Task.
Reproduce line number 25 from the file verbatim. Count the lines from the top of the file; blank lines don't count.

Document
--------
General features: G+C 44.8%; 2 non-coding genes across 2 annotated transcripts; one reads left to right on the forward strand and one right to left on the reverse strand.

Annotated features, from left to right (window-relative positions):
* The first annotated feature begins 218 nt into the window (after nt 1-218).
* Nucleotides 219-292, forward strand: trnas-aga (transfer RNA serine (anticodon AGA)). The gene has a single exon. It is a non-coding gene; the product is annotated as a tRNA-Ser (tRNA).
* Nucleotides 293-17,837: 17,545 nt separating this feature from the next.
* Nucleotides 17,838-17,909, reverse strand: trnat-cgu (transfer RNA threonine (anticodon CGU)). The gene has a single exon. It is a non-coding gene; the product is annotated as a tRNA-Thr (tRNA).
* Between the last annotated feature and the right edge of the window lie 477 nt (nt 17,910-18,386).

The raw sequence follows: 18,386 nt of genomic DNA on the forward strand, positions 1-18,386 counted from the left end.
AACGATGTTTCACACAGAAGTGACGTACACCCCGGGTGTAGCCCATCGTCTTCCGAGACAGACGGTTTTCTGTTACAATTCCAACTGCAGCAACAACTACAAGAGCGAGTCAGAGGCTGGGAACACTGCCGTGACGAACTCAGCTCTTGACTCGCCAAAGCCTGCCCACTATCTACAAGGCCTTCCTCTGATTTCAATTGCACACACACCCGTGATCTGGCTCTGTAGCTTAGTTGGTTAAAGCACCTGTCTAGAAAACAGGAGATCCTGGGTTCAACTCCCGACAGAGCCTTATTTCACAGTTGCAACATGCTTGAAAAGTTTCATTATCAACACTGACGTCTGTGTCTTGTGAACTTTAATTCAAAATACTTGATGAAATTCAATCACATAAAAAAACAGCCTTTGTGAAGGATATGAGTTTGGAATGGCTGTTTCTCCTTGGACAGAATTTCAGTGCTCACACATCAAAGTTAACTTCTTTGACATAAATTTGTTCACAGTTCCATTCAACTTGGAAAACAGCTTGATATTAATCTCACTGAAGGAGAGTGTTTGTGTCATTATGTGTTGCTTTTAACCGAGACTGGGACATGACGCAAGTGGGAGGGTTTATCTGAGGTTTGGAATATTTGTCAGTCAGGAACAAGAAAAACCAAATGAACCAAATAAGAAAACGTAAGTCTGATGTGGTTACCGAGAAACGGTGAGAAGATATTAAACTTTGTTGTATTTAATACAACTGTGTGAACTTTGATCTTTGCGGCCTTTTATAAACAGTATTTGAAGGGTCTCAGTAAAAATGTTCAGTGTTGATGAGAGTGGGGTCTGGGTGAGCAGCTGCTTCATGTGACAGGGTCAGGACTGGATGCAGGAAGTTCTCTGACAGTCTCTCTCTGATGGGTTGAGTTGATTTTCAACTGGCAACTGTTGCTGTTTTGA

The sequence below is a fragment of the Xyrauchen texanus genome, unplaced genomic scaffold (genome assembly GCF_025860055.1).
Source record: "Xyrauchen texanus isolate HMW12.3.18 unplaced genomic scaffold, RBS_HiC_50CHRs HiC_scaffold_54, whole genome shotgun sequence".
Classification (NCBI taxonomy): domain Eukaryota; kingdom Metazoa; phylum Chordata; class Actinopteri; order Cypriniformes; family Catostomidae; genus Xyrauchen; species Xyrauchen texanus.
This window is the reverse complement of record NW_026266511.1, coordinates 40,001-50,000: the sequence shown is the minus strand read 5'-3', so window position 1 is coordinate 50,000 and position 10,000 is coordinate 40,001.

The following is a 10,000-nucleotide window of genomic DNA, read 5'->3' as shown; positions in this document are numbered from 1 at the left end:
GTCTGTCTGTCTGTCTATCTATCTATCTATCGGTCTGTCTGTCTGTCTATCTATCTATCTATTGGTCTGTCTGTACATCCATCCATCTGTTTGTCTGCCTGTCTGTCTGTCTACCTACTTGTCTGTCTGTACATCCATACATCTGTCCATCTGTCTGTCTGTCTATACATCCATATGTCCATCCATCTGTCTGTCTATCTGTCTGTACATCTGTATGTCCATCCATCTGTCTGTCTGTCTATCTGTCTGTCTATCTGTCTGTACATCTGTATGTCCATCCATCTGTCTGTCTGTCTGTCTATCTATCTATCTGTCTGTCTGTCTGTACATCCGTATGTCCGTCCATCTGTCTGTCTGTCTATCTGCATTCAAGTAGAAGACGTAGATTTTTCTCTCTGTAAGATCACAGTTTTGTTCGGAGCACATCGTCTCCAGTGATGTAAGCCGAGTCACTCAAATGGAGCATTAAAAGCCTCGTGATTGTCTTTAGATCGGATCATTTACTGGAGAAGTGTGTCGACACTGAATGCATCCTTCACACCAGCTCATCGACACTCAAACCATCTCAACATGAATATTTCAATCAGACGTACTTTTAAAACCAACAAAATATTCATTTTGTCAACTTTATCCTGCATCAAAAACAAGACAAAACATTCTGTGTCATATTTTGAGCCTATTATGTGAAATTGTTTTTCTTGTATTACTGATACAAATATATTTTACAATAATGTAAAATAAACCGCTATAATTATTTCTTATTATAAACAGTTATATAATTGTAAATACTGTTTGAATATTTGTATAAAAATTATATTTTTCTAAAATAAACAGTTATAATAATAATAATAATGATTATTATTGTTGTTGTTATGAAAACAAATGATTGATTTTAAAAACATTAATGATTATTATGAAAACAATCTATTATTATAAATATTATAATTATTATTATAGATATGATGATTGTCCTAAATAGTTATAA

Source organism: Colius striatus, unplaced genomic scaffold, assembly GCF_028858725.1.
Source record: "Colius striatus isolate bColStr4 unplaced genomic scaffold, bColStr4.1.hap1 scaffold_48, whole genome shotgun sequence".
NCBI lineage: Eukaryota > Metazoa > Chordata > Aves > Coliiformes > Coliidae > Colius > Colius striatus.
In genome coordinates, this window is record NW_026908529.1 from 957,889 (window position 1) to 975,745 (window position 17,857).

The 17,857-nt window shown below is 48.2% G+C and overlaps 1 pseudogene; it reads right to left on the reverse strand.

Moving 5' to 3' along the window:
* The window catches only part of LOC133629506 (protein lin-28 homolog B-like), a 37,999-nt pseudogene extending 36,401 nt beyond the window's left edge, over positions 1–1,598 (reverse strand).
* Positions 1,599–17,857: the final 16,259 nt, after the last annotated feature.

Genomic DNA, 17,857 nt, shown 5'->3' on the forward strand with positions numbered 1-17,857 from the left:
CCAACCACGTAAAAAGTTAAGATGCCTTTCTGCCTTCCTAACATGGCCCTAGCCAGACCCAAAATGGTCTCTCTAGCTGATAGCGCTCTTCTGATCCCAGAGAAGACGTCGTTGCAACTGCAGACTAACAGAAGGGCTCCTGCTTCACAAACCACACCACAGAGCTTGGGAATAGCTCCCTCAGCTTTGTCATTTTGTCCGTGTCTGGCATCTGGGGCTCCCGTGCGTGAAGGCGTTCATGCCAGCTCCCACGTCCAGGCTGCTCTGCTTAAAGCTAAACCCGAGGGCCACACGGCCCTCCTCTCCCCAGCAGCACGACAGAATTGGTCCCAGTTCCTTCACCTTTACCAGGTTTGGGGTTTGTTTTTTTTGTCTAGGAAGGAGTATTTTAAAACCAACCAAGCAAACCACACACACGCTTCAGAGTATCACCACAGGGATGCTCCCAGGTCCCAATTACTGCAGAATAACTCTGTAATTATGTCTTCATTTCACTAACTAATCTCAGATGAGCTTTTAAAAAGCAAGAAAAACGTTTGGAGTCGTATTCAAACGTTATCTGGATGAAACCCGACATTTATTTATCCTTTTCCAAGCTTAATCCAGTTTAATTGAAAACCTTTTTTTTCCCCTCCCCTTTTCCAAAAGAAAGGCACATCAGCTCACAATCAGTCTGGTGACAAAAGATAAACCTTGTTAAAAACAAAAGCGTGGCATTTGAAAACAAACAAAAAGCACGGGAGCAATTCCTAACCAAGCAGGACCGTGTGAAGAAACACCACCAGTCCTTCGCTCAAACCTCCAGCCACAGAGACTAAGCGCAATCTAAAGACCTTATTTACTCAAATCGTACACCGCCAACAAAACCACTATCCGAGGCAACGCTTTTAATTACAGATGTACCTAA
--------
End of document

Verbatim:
CCAACCACGTAAAAAGTTAAGATGCCTTTCTGCCTTCCTAACATGGCCCTAGCCAGACCCAAAATGGTCTCTCTAGCTGATAGCGCTCTTCTGATCCCAGAGAAGACGTCGTTGCAACTGCAGACTAACAGAAGGGCTCCTGCTTCACAAACCACACCACAGAGCTTGGGAATAGCTCCCTCAGCTTTGTCATTTTGTCCGTGTCTGGCATCTGGGGCTCCCGTGCGTGAAGGCGTTCATGCCAGCTCCCACGTCCAGGCTGCTCTGCTTAAAGCTAAACCCGAGGGCCACACGGCCCTCCTCTCCCCAGCAGCACGACAGAATTGGTCCCAGTTCCTTCACCTTTACCAGGTTTGGGGTTTGTTTTTTTTGTCTAGGAAGGAGTATTTTAAAACCAACCAAGCAAACCACACACACGCTTCAGAGTATCACCACAGGGATGCTCCCAGGTCCCAATTACTGCAGAATAACTCTGTAATTATGTCTTCATTTCACTAACTAATCTCAGATGAGCTTTTAAAAAGCAAGAAAAACGTTTGGAGTCGTATTCAAACGTTATCTGGATGAAACCCGACATTTATTTATCCTTTTCCAAGCTTAATCCAGTTTAATTGAAAACCTTTTTTTTCCCCTCCCCTTTTCCAAAAGAAAGGCACATCAGCTCACAATCAGTCTGGTGACAAAAGATAAACCTTGTTAAAAACAAAAGCGTGGCATTTGAAAACAAACAAAAAGCACGGGAGCAATTCCTAACCAAGCAGGACCGTGTGAAGAAACACCACCAGTCCTTCGCTCAAACCTCCAGCCACAGAGACTAAGCGCAATCTAAAGACCTTATTTACTCAAATCGTACACCGCCAACAAAACCACTATCCGAGGCAACGCTTTTAATTACAGATGTACCTAA